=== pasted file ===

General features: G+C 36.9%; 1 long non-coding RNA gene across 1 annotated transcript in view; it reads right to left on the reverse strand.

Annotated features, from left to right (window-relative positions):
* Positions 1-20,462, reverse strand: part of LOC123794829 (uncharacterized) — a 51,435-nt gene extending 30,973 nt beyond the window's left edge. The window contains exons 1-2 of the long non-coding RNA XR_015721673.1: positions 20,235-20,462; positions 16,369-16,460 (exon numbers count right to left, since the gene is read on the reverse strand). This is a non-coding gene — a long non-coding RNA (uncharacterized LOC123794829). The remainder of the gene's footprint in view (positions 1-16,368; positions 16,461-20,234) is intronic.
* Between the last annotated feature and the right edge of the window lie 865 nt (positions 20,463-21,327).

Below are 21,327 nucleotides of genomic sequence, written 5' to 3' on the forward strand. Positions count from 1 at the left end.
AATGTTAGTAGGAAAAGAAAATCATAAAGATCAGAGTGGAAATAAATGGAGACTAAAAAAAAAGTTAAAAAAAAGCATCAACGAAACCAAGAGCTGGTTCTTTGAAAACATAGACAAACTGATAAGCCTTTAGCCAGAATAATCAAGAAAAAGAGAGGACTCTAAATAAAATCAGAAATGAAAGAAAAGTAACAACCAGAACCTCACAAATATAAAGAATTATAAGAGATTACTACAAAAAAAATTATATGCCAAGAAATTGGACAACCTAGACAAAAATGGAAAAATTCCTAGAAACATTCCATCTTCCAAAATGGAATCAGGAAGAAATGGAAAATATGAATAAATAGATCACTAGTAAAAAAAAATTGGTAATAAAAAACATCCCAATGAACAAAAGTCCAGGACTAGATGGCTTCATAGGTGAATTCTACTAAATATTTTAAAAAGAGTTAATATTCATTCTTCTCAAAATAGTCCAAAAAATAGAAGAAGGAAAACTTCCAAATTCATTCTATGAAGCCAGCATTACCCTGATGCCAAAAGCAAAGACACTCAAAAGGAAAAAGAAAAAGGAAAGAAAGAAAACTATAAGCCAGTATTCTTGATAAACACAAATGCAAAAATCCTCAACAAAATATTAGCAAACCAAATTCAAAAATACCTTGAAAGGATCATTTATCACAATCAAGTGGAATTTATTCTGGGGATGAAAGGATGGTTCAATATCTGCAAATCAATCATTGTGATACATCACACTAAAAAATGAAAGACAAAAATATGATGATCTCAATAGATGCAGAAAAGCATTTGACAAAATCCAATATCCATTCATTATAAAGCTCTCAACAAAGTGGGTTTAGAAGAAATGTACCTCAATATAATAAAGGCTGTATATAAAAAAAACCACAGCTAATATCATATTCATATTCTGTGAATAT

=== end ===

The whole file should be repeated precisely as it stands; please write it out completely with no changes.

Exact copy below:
General features: G+C 36.9%; 1 long non-coding RNA gene across 1 annotated transcript in view; it reads right to left on the reverse strand.

Annotated features, from left to right (window-relative positions):
* Positions 1-20,462, reverse strand: part of LOC123794829 (uncharacterized) — a 51,435-nt gene extending 30,973 nt beyond the window's left edge. The window contains exons 1-2 of the long non-coding RNA XR_015721673.1: positions 20,235-20,462; positions 16,369-16,460 (exon numbers count right to left, since the gene is read on the reverse strand). This is a non-coding gene — a long non-coding RNA (uncharacterized LOC123794829). The remainder of the gene's footprint in view (positions 1-16,368; positions 16,461-20,234) is intronic.
* Between the last annotated feature and the right edge of the window lie 865 nt (positions 20,463-21,327).

Below are 21,327 nucleotides of genomic sequence, written 5' to 3' on the forward strand. Positions count from 1 at the left end.
AATGTTAGTAGGAAAAGAAAATCATAAAGATCAGAGTGGAAATAAATGGAGACTAAAAAAAAAGTTAAAAAAAAGCATCAACGAAACCAAGAGCTGGTTCTTTGAAAACATAGACAAACTGATAAGCCTTTAGCCAGAATAATCAAGAAAAAGAGAGGACTCTAAATAAAATCAGAAATGAAAGAAAAGTAACAACCAGAACCTCACAAATATAAAGAATTATAAGAGATTACTACAAAAAAAATTATATGCCAAGAAATTGGACAACCTAGACAAAAATGGAAAAATTCCTAGAAACATTCCATCTTCCAAAATGGAATCAGGAAGAAATGGAAAATATGAATAAATAGATCACTAGTAAAAAAAAATTGGTAATAAAAAACATCCCAATGAACAAAAGTCCAGGACTAGATGGCTTCATAGGTGAATTCTACTAAATATTTTAAAAAGAGTTAATATTCATTCTTCTCAAAATAGTCCAAAAAATAGAAGAAGGAAAACTTCCAAATTCATTCTATGAAGCCAGCATTACCCTGATGCCAAAAGCAAAGACACTCAAAAGGAAAAAGAAAAAGGAAAGAAAGAAAACTATAAGCCAGTATTCTTGATAAACACAAATGCAAAAATCCTCAACAAAATATTAGCAAACCAAATTCAAAAATACCTTGAAAGGATCATTTATCACAATCAAGTGGAATTTATTCTGGGGATGAAAGGATGGTTCAATATCTGCAAATCAATCATTGTGATACATCACACTAAAAAATGAAAGACAAAAATATGATGATCTCAATAGATGCAGAAAAGCATTTGACAAAATCCAATATCCATTCATTATAAAGCTCTCAACAAAGTGGGTTTAGAAGAAATGTACCTCAATATAATAAAGGCTGTATATAAAAAAAACCACAGCTAATATCATATTCATATTCTGTGAATAT